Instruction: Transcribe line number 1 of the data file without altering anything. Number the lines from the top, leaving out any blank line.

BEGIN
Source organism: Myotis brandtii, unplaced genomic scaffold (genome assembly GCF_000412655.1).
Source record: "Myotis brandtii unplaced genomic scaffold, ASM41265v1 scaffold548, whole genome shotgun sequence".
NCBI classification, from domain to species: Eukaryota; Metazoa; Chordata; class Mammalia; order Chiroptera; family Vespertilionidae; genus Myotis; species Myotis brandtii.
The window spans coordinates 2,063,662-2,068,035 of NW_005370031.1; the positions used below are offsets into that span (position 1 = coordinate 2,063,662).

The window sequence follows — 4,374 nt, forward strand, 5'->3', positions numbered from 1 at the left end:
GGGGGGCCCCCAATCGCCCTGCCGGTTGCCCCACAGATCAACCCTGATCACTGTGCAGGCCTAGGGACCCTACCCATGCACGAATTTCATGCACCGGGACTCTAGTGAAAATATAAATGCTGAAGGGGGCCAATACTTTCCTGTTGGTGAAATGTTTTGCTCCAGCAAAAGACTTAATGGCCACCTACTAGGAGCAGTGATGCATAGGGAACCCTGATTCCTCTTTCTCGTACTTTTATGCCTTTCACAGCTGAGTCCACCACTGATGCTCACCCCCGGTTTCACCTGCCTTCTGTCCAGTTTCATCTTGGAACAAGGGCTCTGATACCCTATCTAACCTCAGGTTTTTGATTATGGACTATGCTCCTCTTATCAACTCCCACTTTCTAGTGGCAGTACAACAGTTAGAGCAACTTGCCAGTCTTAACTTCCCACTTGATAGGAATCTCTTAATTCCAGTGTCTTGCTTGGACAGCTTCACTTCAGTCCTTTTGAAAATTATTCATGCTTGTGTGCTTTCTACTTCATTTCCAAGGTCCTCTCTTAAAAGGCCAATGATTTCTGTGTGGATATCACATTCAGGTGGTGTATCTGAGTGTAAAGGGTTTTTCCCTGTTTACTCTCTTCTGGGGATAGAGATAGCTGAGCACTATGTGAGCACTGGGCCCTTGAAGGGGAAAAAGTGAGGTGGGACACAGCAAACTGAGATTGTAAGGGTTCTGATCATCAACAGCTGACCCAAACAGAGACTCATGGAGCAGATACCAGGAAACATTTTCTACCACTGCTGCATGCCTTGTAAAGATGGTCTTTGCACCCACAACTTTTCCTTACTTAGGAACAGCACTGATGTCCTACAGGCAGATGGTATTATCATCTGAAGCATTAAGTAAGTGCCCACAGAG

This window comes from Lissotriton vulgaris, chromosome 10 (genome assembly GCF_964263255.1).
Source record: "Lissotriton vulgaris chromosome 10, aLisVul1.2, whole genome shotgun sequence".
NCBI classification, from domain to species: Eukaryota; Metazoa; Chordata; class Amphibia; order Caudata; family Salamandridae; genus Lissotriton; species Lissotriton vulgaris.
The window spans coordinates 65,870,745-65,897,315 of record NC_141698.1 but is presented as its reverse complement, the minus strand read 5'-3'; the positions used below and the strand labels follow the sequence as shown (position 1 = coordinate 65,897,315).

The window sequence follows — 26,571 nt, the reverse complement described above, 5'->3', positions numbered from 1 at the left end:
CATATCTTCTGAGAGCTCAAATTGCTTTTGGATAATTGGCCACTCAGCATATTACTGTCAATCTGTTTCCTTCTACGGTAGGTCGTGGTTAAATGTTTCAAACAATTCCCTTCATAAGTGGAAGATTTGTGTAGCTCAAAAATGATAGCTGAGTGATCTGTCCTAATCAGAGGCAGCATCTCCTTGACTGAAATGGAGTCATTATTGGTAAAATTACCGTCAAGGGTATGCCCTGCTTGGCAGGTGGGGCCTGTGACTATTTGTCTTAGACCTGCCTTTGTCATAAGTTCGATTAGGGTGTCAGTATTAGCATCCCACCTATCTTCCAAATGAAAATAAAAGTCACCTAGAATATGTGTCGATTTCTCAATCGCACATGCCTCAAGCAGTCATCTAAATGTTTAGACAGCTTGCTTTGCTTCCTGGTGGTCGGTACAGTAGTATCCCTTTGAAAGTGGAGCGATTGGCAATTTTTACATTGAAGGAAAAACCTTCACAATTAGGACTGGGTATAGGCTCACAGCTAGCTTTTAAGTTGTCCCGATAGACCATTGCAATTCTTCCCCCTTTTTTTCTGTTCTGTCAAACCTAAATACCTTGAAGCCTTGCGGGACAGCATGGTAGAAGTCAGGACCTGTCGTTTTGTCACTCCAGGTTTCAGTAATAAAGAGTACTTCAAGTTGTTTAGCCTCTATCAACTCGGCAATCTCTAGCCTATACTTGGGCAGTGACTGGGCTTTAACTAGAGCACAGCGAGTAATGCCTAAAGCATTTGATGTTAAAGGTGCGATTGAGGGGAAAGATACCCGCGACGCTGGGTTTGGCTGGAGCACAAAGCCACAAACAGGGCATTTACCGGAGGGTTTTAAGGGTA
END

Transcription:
Source organism: Myotis brandtii, unplaced genomic scaffold (genome assembly GCF_000412655.1).